Benefits of Teacher Training

Through the practice of yoga and teacher training, I regained what I view as yoga’s “true value.”

Child Pose

Child Pose

 As an athletic active individual yoga was the physical release of stress for me. Its true value is in its ability to prompt me to ask, “Who am I today?” Yoga may start as a physical change in lifestyle for you. Then it might blossom into a wonderful journey of self-discovery and playfulness. Its effects on the mind tend to sneak up on the unsuspecting practitioner in a good way. A yoga enthusiast can have 6 months or 60 years of experience. Both will be able to learn something new each time they hit the mat–if they are willing.

Teacher training was an antidote for me to the Western culture social media and promotional image of “real yogis”. If you type the word “yoga” into a online search bar then the results may be intimidating to beginner students.

In yoga, every pose teaches humility through surrender and staying present. Teacher training taught me about the act of nonviolence (ahimsa). Prayer pose is intended to show respect and humility towards our teachers (on and off the mat). Child’s pose is an asana that can demonstrate humility during practice by acknowledging one’s constitutional limits and bowing to the body’s need to rest at that moment.  

Checking in with Body & Mind

courtesy of Jazmina Gonzalez

Jazmina’s Crane, Yoga Pose

Yoga teacher training helped me  recognize that the body and mind are always changing and thus impermanent. An asana that was easy one day may feel impossible to get into another day. A person’s insight and awareness will steadily improve throughout the training. I recognized that there is and always will be a flow to every action and every thought. During challenging poses, the teachings of yoga guide me in how to collaborate with the ego instead of fight it. Questions such as:

  • Why do I feel the need to push myself today?
  • What will it teach me?
  • Who am I trying to be at this moment?
  • Am I truly being authentic?”

The answers to all of those questions helped my personal evolution.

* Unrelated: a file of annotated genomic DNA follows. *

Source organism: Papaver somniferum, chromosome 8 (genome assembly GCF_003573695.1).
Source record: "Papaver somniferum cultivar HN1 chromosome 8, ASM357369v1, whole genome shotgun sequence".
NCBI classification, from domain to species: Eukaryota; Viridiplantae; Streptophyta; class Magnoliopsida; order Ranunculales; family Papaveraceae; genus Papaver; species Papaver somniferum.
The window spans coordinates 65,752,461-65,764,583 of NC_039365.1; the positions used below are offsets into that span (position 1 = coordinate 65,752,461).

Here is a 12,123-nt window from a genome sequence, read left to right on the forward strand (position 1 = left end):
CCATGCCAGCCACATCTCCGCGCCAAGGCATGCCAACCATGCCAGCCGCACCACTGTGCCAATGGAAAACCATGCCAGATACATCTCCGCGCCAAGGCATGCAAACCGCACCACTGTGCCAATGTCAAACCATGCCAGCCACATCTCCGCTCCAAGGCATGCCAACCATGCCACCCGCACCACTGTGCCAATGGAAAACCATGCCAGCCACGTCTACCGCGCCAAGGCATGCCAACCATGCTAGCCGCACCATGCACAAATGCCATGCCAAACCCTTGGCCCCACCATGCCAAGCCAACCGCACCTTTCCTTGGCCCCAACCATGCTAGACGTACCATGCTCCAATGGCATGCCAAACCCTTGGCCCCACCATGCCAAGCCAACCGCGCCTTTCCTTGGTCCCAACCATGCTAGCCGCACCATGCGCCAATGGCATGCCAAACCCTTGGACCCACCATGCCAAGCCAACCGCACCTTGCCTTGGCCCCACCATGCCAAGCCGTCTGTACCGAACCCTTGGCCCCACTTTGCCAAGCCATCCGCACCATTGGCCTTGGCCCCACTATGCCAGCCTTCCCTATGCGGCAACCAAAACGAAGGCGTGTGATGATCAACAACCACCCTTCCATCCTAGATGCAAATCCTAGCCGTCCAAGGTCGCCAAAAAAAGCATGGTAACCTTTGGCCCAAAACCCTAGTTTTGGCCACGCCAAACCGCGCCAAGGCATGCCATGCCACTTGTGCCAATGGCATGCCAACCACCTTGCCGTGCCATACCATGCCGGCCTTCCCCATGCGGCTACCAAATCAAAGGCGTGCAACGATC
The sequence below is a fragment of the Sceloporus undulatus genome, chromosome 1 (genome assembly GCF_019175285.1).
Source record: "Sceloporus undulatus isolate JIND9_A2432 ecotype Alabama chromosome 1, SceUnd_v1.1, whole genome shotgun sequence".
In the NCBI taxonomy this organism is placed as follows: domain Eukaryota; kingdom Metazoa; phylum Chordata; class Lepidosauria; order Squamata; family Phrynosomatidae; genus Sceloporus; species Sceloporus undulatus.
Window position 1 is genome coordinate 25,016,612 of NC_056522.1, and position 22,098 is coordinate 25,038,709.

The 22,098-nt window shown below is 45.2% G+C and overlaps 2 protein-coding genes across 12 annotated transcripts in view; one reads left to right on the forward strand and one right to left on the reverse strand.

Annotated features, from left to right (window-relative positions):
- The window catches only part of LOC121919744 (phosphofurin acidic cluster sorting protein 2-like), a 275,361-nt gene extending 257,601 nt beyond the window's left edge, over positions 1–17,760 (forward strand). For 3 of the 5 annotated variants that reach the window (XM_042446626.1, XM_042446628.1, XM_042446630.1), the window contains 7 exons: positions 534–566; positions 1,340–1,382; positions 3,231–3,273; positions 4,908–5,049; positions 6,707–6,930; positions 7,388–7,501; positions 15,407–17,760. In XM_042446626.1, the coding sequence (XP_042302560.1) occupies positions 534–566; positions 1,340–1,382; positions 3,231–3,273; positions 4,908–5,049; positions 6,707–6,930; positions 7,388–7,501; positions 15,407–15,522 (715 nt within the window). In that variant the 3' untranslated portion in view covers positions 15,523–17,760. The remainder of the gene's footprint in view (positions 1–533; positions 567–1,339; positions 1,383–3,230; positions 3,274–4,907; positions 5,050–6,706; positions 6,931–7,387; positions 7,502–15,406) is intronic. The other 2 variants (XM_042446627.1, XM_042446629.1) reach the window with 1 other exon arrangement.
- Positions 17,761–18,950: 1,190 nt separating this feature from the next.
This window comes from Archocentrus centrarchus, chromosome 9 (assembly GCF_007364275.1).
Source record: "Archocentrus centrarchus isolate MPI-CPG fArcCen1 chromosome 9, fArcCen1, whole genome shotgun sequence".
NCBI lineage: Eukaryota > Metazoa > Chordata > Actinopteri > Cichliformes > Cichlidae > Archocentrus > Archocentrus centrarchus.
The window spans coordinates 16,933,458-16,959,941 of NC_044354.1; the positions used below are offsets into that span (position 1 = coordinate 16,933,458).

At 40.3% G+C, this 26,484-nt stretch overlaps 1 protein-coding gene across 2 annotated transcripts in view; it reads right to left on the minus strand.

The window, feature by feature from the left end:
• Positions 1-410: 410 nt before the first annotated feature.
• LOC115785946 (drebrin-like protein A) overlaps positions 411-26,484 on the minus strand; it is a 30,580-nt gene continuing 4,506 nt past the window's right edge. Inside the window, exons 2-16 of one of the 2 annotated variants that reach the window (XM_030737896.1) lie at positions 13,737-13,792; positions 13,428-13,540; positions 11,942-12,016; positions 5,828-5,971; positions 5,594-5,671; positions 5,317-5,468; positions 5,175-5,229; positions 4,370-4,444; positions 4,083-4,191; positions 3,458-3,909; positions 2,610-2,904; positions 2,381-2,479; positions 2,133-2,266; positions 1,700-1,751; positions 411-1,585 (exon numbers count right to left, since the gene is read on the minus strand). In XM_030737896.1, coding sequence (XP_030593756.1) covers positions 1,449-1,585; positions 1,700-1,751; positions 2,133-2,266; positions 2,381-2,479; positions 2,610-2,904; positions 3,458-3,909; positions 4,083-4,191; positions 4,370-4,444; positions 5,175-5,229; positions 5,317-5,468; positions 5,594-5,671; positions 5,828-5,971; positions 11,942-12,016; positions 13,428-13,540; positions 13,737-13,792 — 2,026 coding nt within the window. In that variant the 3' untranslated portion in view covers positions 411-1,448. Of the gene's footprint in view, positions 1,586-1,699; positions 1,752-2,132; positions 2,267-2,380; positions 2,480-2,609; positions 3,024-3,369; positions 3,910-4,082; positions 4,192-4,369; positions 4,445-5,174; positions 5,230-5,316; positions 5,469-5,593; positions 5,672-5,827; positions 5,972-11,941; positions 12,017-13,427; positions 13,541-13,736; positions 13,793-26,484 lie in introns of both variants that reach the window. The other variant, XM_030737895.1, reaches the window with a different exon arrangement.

A Sense of Community in a Yoga Class

As a novice yoga teacher, I learned that yoga can be an entirely personal and independent practice. Every expert was once a beginner. This is something that I had difficulty in remembering as a young yoga student. A yoga teacher should remember that a student on the mat, might be struggling with a challenge. In creating a supportive community, a teacher can help students achieve great growth both physically and mentally.

Community Fitness- Sense of Community

Sense of Community

Yoga teachers must become guides for students both new and advanced. I love to connect with students at the start of class during the introduction. I learned this from one of the first classes I attended at Yoga District. That teacher would share a small personal experience of the day during his class introduction. It was personal, welcoming, and gave an opportunity for other students to find similarities through interacting with one another. It took away the slight awkwardness of stepping into an unfamiliar environment.

As a yoga teacher I hope to embody a similar sense of community in my classes. I realized one day that I will never be perfect. So why should my practice be something that I will not become? By embracing imperfection, I might find happiness. I was then able to move forward and enjoy each practice with a fresh perspective. I knew that even if I repeated the same flow every day, each experience would be different. As a newly certified yoga teacher, I hope to show students that sometimes a little bit of imperfection is necessary. It is how to become the most authentic versions of ourselves.

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The Teachers

The diverse family of DC yoga teachers at Yoga District are dedicated to making yoga accessible to everyone through a huge variety of yoga class types, from vinyasa flow to restorative and beyond. Most Yoga District teachers are graduates of Yoga District’s nationally-attended 200 hour teacher training program. All Yoga District classes focus on coordinating breath with body movement to promote flexibility, strength, and peace of mind. We strongly believe in yoga as therapy, so catch one of our classes whenever you need a healthy dose of self-care.
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The Next Step

The Yoga District 200 and 500 hour teacher training certification programs, registered by the Yoga Alliance are unique in their emphasis on diversity of teaching styles studied, personal attention, and trauma sensitive yoga. It's no coincidence that Yoga District is regularly voted the leading studio in the nation's capital, and that most of its classes are taught by graduates of its training program. As a full time yoga school, small group trainings are led up to eight times a year by a dedicated faculty including Jasmine Chehrazi, contributor to the Harvard Karma Yoga Project teacher training, teacher training faculty at George Washington University, Yoga Alliance Standards Committee Advisory Board Member, Yoga Activist Founder, and Yoga Service Council Advisory Board Member. So take your practice and community involvement to the next level by joining a training. There's a reason why our graduates call the training "transformative."